Tel: 09 82 50 43 58
Reservations:  Not accepted.

 

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Paris recommendations Summer 2018

Recently, a guest of Le Pichet asked me for advice for an upcoming trip to Paris. She is to stay on the Île de la Cité, and was hoping for recommendations on a simple Left Bank restaurant in the style of Le Pichet, a grand restaurant for a splurge, museums and  some advice on tipping.

I am reprinting my reply here in the hope that they may be useful to others lucky enough to be heading to Paris soon.  Note that these recommendations are not intended to be comprehensive, as Paris offers an endless palette of choices;  these are just the things that answered her request.  Enjoy!

Restaurants:  Honestly I have not spent a ton of time on the left Bank as we generally stay either near the Marché at Place Aligré (between the Place de Bastille and Place de Nation) or near the Place Batignolles in the 17th.  That being said, I do know a few good places not far from the Cité.  Continue reading

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Bar de la Relève, Marseille France

Bar de la Relève is located just 5 or 6 blocks from the Vieux Port but the steep hill climb that connects the two keeps the neighborhood a bit sheltered from the crush of tourists (by the way, stop at the medieval Abbaye de St.-Victor for a quick look as you pass…the crypt is a jaw-dropper!).  A sort of bar/cafe/tapas bar a la Marseillais, Bar de la Relève was started by a group of copains who had already made there mark on the local food landscape ( Edouard of the Bistrot d’Édouard, Arnaud from the Cafe des Epice, Hugo from Le Cave de Baille and Gregoire, locally famous for organizing food-centric “happenings and soirees”) but who longed for a friendly place  to meet friends, raise a good glass of wine and have a bite.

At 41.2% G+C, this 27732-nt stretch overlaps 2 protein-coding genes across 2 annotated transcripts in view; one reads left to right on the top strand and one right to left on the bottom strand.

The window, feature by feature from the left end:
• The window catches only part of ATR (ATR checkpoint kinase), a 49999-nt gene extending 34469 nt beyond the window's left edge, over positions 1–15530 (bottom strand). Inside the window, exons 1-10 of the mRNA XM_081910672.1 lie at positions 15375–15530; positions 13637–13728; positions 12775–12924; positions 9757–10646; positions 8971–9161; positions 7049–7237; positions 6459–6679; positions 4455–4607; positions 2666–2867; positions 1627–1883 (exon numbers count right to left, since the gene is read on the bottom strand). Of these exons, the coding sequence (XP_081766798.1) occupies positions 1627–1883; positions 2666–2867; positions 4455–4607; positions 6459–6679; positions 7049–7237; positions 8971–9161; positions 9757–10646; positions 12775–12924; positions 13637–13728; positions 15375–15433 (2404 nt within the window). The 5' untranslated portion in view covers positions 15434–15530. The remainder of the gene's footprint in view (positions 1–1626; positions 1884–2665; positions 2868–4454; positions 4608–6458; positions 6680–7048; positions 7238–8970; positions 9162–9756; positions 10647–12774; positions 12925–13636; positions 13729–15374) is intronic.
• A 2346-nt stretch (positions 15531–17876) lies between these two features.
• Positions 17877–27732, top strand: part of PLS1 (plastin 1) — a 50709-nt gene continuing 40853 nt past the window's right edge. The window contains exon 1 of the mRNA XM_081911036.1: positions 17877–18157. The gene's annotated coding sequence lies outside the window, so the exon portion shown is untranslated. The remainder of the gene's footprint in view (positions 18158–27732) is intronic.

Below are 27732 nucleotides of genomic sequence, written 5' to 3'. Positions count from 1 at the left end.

They found the perfect location in an ancient and long abandoned café du quartier, that had, in its day, been a favored haunt for taxi drivers.  After an extensive and charming renovation, Bar de la Relève was born.  On any given night the front room is thick with neighborhood habitues crowding around the bar and spilling out onto the sidewalk, engaging in animated discussions between glasses of wine. Don’t worry, speak to the kind gentleman watching over the door, get on the list for a table and then wade right into the crowd.  The people of Marseille have a well deserved reputation for friendliness.

Once at table (or on any tiny scrap of bar you may happen to conquer), the menu is full of small plates that work as a snack or can be strung together for a meal.  On one night:  panisse, a sort of Provencal fritter made from chickpea flour, fried and simply served with sea salt and a lemon wedge;  squid hoods stuffed with green chard and braised in pastis, tomato and white wine;  filets of lieu jaune breaded a l’anglais served with sauce tartar; a robust country pâté;   and a lovely salad of roasted winter vegetables.

Côté vin, a well selected list featuring natural and organic wines, most by the glass.  What else could you need?

Bar de la Relève
Address:  41, Rue d’Endoume, 13007 Marseille, France
Tel: 04 95 09 87 81
Reservations:  Not accepted, come early or just push up to the bar until a table in the small dining room opens up.  Pleasant terrace for warm days or nights.

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Les Temps des Vendages, Toulouse France

Temps des Vendanges May 2017 2